09 Dec. 2013 | Comments (0)
Over the past few weeks, I have been talking — a lot — about the themes of women and work. About how women haven’t even come close to reaching the heights of professional power that many of us once predicted would shortly come to pass; about how women today remain oddly chained to an expanded and wholly unrealistic set of expectations. And I have also been talking, more than I had imagined I might, about what men can do to address this set of issues.
The good news here, I think, is that there is a lot of good news. Once upon a time — say, maybe 50 years ago — there was undeniably a mindset among many men who, for a variety of reasons, firmly believed that women could never make it in their world. They were men (joined usually by a supportive chorus of women) who thought that women were not competitive or strong enough for the world of work. They claimed women didn’t have the inner fiber and inherent smarts; that a woman’s job was to be home taking care of the children.
These days are now long past. Most men — or at least most of the ones I encounter — are firmly committed to advancing the careers of women around them. They want their wives to succeed; they want their daughters to succeed; they want their female friends to succeed; they want to reap the rewards of investing in the trajectories of female employees and co-workers. The problem is that they just don’t know how. And why should they, given that women themselves are having so much difficulty identifying possible solutions to their plight?
So here, humbly submitted, are five simple things that men can do to help women advance in their careers and their lives.
Do your part on the “second shift.” The home front remains a critical piece of the problem facing working women. So do the laundry. Or the grocery shopping. Or the scheduling of dental appointments. Seriously. Studies (like this one) make clear that while men are doing an increasing amount of work on the home front, they are still leaving the bulk of that work to women, burdening them with the well-known problem of the “second shift.” Men need to increase their share of the daily, mundane, chores. The dishes. The carpools. The packing of lunches and scheduling of play dates. And they need, critically, to take responsibility for whatever tasks fall upon them. Action driven only by nagging isn’t good for anyone.
Take a female colleague to lunch. One of the subtle problems that confront many young female employees is that their male colleagues are scared of them. Scared, that is, that being seen with them will constitute some violation of policy, or at least propriety. The result is that women are often left out of the casual social interaction that provides the bedrock for many professional relationships. Invite women for lunch, or golf, or whatever outings constitute the norm in your organization. And if all your office socializing takes place after-hours, try to come up with activities that fit other schedules, like alternating after-work drinks with before-work breakfasts. Behave appropriately, of course, and make junior women part of a larger group, if possible. But don’t ignore the social side of workplace relationships.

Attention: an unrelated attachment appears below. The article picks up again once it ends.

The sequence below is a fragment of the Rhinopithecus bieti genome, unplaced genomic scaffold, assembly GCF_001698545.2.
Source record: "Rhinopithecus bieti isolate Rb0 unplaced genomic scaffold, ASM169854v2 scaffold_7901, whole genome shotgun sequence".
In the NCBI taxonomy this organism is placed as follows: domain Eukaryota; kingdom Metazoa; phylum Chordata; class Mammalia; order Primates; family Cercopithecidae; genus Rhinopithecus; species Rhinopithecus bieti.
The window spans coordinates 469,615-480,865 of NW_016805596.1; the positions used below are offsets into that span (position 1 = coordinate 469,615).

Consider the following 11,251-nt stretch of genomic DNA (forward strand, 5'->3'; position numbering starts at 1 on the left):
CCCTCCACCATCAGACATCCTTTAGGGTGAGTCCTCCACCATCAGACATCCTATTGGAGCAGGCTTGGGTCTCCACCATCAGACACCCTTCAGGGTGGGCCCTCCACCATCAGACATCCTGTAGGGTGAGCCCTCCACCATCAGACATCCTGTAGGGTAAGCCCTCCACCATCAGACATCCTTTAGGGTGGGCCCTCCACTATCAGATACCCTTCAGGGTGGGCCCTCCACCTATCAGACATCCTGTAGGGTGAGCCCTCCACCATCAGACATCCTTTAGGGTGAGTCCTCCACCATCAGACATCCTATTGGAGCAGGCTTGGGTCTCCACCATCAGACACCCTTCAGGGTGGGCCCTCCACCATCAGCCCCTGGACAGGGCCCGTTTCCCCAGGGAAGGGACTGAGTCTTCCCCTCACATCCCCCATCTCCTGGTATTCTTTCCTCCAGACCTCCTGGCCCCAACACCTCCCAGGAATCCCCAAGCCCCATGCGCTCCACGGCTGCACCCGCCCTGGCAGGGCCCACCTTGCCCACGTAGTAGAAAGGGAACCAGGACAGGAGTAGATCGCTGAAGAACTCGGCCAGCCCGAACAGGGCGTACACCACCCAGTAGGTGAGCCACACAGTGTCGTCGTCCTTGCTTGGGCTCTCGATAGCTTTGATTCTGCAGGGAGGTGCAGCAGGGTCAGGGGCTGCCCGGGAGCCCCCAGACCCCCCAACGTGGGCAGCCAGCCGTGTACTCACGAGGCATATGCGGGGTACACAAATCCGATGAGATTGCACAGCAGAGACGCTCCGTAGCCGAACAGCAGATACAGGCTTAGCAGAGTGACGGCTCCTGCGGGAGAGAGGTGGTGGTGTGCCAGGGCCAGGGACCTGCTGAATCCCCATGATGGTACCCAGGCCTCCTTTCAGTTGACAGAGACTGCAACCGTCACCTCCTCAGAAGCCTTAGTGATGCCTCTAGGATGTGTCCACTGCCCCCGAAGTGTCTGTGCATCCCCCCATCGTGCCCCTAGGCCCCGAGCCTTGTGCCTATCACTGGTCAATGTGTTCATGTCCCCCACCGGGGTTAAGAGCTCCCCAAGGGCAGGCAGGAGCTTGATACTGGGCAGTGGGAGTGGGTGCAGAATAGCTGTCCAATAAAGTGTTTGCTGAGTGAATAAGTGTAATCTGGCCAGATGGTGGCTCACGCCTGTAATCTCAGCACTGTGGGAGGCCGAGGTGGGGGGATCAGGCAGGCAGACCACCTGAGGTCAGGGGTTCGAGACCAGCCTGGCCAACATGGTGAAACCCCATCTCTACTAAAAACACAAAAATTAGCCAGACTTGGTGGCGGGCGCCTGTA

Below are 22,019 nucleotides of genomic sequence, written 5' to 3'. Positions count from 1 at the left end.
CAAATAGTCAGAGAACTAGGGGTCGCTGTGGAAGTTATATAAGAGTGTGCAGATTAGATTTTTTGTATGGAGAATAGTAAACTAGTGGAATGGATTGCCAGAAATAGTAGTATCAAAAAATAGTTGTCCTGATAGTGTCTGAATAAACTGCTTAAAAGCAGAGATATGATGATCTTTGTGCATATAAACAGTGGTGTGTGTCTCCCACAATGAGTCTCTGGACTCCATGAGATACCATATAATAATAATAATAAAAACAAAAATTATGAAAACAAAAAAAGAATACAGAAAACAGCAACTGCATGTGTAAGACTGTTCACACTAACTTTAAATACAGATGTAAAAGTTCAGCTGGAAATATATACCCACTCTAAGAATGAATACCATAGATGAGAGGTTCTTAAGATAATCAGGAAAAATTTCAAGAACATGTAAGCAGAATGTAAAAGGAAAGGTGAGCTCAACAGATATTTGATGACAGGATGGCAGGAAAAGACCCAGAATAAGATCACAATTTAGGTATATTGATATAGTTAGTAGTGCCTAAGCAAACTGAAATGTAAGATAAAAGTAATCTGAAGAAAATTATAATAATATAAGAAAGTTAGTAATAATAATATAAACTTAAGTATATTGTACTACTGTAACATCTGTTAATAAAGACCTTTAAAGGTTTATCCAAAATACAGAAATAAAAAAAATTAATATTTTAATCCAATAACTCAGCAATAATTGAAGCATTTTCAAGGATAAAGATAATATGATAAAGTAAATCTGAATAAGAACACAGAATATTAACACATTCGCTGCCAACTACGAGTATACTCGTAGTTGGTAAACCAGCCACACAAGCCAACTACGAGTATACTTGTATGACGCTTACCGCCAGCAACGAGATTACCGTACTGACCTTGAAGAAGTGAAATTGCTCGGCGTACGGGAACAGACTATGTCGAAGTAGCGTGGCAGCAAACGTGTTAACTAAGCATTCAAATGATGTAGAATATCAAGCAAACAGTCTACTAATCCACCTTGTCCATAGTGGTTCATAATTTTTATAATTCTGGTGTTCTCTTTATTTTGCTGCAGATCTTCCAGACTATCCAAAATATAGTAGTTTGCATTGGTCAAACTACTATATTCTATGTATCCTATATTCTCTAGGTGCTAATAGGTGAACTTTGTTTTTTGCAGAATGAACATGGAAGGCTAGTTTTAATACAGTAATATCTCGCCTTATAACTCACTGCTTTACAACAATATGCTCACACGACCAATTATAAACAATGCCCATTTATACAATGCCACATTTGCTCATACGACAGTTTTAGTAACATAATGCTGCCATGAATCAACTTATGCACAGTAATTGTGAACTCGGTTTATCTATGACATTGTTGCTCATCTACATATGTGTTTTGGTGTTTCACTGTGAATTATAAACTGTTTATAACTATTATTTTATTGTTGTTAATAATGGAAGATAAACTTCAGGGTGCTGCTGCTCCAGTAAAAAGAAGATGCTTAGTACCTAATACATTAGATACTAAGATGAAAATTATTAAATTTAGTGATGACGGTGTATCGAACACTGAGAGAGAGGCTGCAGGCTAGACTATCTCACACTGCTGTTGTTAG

Don’t be afraid to criticize. This, too, is a problem caused by fear. All too often, men in positions of power are afraid to give their younger female colleagues tough feedback. Instead, they waffle and demur, resorting to vague niceties rather than specific criticism. Which means, of course, that the women aren’t getting the advice they need to improve and, eventually, succeed. This doesn’t imply that male bosses should make a habit of yelling at their female subordinates, or that they should rush to give negative feedback. But they should be careful to give young women the same kind of feedback — honest, fair, tough, and specific — that they provide to their male counterparts.
Show up and ask questions. One of the best indicators of an organization’s commitment to diversity is who shows up at diversity-themed events. All too often, only women engage in conversations about balance or family or flexible modes of work. And if the discussions do not extend beyond this population, and outside the realm of women-only functions, then nothing will ever get done. Men who want to help need to be part of the dialogue, and present at those conversations.
Give credit where it’s due – and check if you’re not sure. Every working woman has faced this situation: she offers a point or suggestion in a meeting; watches the conversation move on without notice; and then hears her precise point being echoed five minutes later by a man, whose views are then repeated and praised by the others. So pay particular attention to who is talking during a meeting, and who gets credit for these words. Try to call women participants out by name (“As Sally said just a few moments ago …”) and reference them later in the conversation (“Joe, your idea reminds me of the argument Sally was making earlier…”). Go out of your way to call on quiet people — regardless of their gender — and take the time to learn who really contributed to joint projects or presentations. These practices aren’t just good for women. They are good management, too.
By themselves, of course, these five suggestions will not fix the “women’s problem” that continues to plague our organizations and our society. Bringing men into the conversation, though, and engaging their skills and energies, is an important part of the puzzle.
This blog first appeared on Harvard Business Review on 11/8/2013.